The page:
A stream, 'tis said, cannot rise higher than its fountain. IF the fountain of Mormonism were in Christ, the stream might rise incalculably. But if this fountain, however hidden and obscured, be in the crazy crotchets and splenetic vanity (aping Christ while none of His) of Sidney Rigdon, however skillfully the thing was contrived, however dextrously the knowledge of the real originating genius of Mormonism has been suppressed, however plausible to many the scheme may appear, it is a broken cistern at best, and the sham and pretense can not "stand forever." Who originated the idea of temple-building in Mormondom? And who is the master, today, in Mormon temples and tabernacles? Why, Sidney Rigdon. And of all people on earth Mormons are best exemplifying the need of that warning, "Except the Lord build the House, they labor in vain that build it." Who instituted "the gathering" -- saying "Lo here is Christ," (in Ohio,) "Lo there is Christ (in Missouri)? Why, Sidney Rigdon. Who instituted "sealing" and the endowment? Why, Sidney Rigdon. And finally, who is father of the brilliant culminating ideas of Mormon "1-ness?" Who made it compulsory, who "breathed forth threatenings and slaughter" for the sake of compassing this "1-ness," and, following out this crazed, this autocratic, this fatal, deadly idea of "1-ness," who (according to Brigham Young, Orson Hyde, and other Mormon leaders) "was the prime cause of our troubles in Missouri,"and "although Brother Joseph tried to restrain him he would take his own course" (vide Times and Seasons, pp. 651 and 667)? Why, "Elder Rigdon." And so, in a very pertinent and added sense, can Mormons confess, "all we like sheep have gone astray"
Now, if the spirit that was in Christ Jesus, or, that is Christ's bud, been in Sidney Rigdon, the real founder and contriver of Mormonism, why deceive at all? Surely one fails to find in Mormonism the simplicity that was in Christ, [aye?], that us His. On the contrary, do we not see in Mormonism endless subterfuge and chicane? Is not the thing "all a muddle?"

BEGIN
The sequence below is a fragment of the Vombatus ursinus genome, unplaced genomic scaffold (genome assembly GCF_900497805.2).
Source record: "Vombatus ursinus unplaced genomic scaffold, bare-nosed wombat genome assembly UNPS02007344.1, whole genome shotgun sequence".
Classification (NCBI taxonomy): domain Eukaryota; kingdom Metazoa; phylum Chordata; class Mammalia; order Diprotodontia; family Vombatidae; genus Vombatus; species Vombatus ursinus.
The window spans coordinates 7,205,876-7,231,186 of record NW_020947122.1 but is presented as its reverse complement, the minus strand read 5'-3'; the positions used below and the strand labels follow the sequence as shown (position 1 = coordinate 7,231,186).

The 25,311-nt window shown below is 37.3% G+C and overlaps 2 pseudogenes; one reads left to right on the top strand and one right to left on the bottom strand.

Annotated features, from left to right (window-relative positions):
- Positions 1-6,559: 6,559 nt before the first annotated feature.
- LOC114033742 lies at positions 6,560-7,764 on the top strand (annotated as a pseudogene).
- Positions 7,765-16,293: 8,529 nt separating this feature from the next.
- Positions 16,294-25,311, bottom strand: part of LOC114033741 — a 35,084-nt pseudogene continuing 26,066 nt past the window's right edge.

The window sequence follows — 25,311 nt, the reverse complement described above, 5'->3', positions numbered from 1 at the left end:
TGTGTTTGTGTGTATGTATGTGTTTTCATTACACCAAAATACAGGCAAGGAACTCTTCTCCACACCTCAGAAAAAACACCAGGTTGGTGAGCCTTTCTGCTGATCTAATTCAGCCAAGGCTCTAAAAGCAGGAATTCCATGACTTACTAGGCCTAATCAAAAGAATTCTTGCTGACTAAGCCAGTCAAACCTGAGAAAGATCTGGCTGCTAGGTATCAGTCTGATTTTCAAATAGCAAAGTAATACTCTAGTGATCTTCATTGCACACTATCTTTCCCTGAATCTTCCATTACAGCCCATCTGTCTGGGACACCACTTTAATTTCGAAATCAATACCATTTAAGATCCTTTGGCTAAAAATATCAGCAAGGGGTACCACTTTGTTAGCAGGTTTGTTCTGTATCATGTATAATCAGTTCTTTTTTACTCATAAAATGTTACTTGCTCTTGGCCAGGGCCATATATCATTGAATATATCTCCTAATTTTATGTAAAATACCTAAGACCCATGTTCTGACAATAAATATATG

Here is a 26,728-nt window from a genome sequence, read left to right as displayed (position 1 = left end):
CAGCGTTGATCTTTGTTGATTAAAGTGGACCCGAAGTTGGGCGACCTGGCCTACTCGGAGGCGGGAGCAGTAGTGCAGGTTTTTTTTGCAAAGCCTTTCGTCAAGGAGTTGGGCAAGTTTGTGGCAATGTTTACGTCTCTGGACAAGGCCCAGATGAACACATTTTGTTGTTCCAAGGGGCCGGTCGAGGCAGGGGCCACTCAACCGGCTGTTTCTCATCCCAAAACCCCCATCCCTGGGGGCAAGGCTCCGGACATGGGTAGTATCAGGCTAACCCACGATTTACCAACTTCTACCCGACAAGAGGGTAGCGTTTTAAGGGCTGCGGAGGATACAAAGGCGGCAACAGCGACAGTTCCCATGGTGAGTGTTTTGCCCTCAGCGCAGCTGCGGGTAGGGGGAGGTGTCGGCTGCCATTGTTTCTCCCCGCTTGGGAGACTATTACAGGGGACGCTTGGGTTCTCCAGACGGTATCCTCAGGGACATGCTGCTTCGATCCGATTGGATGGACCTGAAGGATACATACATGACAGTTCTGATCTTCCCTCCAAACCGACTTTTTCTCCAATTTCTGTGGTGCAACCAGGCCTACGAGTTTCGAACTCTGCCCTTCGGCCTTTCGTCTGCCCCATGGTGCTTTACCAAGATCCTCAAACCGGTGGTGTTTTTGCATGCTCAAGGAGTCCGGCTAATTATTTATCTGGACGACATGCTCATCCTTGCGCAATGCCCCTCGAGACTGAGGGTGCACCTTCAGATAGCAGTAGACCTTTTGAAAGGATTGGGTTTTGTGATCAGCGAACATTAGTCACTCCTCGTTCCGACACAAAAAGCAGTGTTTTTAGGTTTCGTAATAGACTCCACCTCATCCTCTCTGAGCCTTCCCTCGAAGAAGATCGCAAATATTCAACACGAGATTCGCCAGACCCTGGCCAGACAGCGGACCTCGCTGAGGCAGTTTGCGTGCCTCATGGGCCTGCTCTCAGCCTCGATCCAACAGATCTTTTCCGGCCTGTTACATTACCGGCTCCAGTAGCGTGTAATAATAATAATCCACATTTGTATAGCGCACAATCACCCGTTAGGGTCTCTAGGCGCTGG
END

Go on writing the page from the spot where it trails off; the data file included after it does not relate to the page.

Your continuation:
"Unity among ourselves" even? Was the same spirit manifest at the recent Conference in the remarks of Moses Thatcher and of old Joseph Young that deformed the utterances of some others?...
Before the Mormons had gone from Ohio to Missouri, who said "Missouri, the land of your inheritance, which is now the land of your enemies?" And this in June, 1831. The Mormon "Lord," the "Lord" of Mormon revelation, is primarily responsible for the sins of "this people." Christ was no sect builder. Sidney Rigdon was, and his "Lord" (if he had one, outside his own addled brains) was a sect builder. His (or their) wonderful "plan of salvation" involved intense "unity" on the one hand, intensest acrimony on the other hand. Think ye well of this, Oh "Latter day Israel."
The Deseret News is right. Government and the world at large insist upon making a "problem" of Mormonism when none exists, or, if it does, 'tis of easiest solution -- when Sidney Rigdon furnisheth the key: Joseph Smith, the prophet, Joseph Smith, the first President of Mormonism, Joseph Smith, the founder of Mormonism. Concede this point, and you concede about everything Mormonism asks of its [enemies?]. Prick that bubble and Mormonism collapses, for Mormonism is nothing if it is not divinely originated through "the prophet Joseph." Humanly speaking, he was incapable; humanly speaking, Rigdon was, on the contrary, quite capable of the whole contrivance.